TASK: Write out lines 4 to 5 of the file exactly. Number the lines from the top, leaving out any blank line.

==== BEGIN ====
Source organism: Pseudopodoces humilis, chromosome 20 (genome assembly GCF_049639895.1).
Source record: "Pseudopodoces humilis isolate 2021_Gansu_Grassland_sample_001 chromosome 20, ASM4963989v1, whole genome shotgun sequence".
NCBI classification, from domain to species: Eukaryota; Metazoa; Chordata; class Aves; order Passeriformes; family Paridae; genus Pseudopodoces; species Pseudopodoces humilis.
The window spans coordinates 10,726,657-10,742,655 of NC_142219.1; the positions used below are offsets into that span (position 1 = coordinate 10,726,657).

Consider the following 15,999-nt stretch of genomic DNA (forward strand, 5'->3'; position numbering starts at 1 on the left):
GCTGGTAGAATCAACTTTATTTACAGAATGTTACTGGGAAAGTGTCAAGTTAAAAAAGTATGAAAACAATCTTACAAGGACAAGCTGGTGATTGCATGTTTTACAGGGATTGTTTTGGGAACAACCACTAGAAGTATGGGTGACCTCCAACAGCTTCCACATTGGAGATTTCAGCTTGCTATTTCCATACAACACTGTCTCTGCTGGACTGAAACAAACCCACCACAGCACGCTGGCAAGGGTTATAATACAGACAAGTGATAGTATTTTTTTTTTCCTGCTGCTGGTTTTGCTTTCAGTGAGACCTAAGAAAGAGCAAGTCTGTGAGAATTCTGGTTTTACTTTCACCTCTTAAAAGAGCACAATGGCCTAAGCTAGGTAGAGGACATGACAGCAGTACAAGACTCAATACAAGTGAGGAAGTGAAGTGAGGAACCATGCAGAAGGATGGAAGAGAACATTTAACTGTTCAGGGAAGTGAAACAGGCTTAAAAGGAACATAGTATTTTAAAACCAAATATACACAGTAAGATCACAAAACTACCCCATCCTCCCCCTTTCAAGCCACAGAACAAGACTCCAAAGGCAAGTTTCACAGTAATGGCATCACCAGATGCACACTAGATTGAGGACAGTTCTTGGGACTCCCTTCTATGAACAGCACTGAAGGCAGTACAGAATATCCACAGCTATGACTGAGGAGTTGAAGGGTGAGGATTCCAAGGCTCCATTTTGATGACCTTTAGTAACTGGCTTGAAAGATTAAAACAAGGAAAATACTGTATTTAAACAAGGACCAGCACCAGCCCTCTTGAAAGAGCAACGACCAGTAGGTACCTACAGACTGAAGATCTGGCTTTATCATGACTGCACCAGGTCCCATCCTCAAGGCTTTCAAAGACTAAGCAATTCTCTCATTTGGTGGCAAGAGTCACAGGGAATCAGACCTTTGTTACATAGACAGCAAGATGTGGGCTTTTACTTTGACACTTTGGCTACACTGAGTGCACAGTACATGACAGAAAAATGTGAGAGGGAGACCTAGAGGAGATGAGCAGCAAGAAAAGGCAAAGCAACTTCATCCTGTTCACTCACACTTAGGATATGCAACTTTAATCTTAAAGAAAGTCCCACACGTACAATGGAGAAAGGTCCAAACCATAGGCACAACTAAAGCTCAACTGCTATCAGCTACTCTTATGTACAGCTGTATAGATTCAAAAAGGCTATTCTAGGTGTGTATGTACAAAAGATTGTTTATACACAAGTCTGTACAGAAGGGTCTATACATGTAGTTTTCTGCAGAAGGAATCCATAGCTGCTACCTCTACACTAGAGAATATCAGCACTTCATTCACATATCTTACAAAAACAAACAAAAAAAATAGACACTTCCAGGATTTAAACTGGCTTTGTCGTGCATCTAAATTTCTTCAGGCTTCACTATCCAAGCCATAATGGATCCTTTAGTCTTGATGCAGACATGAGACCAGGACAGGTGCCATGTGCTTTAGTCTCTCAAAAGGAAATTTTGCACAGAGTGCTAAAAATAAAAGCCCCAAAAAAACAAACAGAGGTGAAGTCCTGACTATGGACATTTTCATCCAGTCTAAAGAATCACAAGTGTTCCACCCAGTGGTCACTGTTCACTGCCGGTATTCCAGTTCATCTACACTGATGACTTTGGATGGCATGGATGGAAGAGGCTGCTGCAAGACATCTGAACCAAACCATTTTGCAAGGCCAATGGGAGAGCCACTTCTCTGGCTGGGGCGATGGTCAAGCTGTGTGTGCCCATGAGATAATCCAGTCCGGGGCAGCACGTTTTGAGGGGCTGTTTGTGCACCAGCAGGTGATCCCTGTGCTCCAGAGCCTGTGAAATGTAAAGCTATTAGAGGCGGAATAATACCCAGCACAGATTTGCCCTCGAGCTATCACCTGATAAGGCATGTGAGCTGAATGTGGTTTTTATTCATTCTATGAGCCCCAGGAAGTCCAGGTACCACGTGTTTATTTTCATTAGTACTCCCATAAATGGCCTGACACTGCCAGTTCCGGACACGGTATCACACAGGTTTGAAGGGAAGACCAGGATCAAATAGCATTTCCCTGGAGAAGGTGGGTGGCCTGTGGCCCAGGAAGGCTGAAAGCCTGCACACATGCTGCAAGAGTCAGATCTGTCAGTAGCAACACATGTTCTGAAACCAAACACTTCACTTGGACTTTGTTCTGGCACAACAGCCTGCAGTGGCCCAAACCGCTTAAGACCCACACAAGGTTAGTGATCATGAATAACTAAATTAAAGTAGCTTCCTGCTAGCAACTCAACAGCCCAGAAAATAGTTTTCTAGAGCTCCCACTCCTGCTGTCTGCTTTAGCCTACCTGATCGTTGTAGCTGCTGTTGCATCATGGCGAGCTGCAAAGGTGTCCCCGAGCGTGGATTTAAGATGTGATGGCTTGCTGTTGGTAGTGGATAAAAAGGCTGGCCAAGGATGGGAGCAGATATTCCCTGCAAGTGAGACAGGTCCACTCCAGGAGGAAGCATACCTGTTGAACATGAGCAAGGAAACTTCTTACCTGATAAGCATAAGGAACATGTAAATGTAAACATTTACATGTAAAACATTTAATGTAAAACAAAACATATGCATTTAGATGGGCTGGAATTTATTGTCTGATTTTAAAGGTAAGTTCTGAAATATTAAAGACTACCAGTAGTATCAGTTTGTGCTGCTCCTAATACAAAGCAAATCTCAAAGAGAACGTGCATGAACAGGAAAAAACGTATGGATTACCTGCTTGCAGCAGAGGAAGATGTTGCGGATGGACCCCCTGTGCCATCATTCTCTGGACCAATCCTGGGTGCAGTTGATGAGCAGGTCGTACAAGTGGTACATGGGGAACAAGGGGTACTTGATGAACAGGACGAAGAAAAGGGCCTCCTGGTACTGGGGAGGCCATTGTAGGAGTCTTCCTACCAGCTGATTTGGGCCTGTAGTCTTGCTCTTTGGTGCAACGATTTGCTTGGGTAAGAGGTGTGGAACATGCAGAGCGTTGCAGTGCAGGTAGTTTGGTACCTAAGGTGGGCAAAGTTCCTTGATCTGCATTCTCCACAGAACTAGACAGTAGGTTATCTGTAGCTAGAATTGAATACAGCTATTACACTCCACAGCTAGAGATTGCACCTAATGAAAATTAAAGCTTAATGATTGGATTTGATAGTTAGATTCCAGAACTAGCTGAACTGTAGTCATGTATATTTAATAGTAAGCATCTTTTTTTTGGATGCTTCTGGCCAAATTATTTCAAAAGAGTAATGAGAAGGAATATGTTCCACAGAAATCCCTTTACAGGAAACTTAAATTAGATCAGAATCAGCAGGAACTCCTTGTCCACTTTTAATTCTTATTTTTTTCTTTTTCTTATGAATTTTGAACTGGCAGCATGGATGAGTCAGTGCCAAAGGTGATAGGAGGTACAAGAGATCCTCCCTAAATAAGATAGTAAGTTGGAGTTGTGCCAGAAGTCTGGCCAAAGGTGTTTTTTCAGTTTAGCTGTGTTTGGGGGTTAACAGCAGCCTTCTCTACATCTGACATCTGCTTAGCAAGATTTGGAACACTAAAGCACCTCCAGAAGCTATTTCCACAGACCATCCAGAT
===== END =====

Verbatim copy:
The window spans coordinates 10,726,657-10,742,655 of NC_142219.1; the positions used below are offsets into that span (position 1 = coordinate 10,726,657).

Consider the following 15,999-nt stretch of genomic DNA (forward strand, 5'->3'; position numbering starts at 1 on the left):